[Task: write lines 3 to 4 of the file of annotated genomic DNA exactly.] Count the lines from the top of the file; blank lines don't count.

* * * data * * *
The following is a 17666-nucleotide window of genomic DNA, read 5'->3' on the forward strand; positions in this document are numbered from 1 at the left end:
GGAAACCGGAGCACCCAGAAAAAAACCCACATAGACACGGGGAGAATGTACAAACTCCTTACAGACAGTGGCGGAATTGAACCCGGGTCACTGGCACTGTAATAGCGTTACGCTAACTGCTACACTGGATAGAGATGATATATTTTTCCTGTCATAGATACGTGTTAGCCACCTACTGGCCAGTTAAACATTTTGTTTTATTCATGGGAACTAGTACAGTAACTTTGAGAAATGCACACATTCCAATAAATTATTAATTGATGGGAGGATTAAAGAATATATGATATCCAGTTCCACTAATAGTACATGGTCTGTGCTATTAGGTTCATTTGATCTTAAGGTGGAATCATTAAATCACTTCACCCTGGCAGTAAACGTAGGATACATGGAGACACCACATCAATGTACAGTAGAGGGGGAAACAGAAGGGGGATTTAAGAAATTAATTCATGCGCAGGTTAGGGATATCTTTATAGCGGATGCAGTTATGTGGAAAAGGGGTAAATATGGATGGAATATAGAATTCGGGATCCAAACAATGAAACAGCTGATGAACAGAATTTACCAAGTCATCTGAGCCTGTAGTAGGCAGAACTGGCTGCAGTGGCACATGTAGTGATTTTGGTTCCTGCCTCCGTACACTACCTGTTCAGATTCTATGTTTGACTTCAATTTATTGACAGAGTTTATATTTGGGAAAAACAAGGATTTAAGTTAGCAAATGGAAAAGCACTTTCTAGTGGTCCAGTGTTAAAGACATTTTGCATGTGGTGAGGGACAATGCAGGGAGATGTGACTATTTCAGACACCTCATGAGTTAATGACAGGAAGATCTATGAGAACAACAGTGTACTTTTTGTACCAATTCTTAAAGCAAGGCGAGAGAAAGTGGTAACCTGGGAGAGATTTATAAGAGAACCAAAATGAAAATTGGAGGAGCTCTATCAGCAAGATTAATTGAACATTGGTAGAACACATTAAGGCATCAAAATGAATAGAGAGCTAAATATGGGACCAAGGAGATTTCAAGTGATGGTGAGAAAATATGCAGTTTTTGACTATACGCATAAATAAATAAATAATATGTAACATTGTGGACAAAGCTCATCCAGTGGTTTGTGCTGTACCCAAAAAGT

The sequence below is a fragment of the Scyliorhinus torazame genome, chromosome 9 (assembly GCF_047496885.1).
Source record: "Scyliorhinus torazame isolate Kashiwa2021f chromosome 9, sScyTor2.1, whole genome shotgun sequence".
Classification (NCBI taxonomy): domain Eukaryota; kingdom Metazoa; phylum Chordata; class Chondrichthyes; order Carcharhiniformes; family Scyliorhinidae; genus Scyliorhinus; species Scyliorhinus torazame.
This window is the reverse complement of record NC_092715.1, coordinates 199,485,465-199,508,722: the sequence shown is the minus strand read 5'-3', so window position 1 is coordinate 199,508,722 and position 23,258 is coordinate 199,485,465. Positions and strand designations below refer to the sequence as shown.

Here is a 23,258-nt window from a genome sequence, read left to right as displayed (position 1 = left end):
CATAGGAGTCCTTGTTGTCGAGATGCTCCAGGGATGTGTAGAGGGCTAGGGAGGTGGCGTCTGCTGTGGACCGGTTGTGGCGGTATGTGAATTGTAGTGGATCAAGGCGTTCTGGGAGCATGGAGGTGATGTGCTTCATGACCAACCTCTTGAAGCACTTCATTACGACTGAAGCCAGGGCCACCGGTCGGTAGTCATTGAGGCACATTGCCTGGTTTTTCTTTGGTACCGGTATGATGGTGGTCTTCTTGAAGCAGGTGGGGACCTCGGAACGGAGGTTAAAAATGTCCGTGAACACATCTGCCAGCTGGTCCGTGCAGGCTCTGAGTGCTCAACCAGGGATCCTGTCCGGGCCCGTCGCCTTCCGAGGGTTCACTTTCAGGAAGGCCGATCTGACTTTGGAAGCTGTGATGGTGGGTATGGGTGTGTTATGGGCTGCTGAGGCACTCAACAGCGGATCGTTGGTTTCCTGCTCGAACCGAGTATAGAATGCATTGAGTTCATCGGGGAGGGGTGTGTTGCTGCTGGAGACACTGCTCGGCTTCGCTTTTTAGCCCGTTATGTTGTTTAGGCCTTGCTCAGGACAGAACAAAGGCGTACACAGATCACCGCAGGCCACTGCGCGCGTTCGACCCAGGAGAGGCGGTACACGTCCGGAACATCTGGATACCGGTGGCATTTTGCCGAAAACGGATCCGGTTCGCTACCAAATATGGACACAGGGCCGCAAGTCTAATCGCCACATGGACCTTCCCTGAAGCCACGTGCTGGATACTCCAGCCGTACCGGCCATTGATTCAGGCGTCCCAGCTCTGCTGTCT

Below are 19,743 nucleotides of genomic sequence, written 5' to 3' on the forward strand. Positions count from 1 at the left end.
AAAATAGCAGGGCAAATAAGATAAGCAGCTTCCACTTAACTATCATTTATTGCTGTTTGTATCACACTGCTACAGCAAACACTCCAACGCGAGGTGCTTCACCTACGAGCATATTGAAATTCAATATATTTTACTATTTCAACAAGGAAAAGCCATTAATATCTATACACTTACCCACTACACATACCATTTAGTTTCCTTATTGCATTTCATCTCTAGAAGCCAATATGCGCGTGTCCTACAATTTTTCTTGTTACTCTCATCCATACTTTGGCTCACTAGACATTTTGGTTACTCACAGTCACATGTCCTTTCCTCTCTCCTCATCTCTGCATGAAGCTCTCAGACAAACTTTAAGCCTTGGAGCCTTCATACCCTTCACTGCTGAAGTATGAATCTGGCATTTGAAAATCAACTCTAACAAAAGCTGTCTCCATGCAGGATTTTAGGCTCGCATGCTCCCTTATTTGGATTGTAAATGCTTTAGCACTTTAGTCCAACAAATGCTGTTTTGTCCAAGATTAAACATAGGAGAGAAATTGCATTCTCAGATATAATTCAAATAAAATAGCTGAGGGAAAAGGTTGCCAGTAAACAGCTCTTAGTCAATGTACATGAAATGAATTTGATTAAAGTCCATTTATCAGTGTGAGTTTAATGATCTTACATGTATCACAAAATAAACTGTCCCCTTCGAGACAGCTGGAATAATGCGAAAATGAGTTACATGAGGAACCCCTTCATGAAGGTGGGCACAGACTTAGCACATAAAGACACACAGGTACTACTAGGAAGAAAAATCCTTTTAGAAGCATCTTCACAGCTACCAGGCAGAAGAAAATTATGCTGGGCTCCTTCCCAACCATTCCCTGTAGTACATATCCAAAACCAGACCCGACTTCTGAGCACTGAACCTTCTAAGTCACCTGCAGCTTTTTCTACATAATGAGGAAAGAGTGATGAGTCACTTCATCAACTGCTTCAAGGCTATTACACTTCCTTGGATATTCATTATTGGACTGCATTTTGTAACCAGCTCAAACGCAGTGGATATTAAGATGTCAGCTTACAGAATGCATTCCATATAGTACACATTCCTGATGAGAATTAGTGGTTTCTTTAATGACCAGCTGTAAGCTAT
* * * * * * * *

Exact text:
The sequence below is a fragment of the Scyliorhinus torazame genome, chromosome 9 (assembly GCF_047496885.1).
Source record: "Scyliorhinus torazame isolate Kashiwa2021f chromosome 9, sScyTor2.1, whole genome shotgun sequence".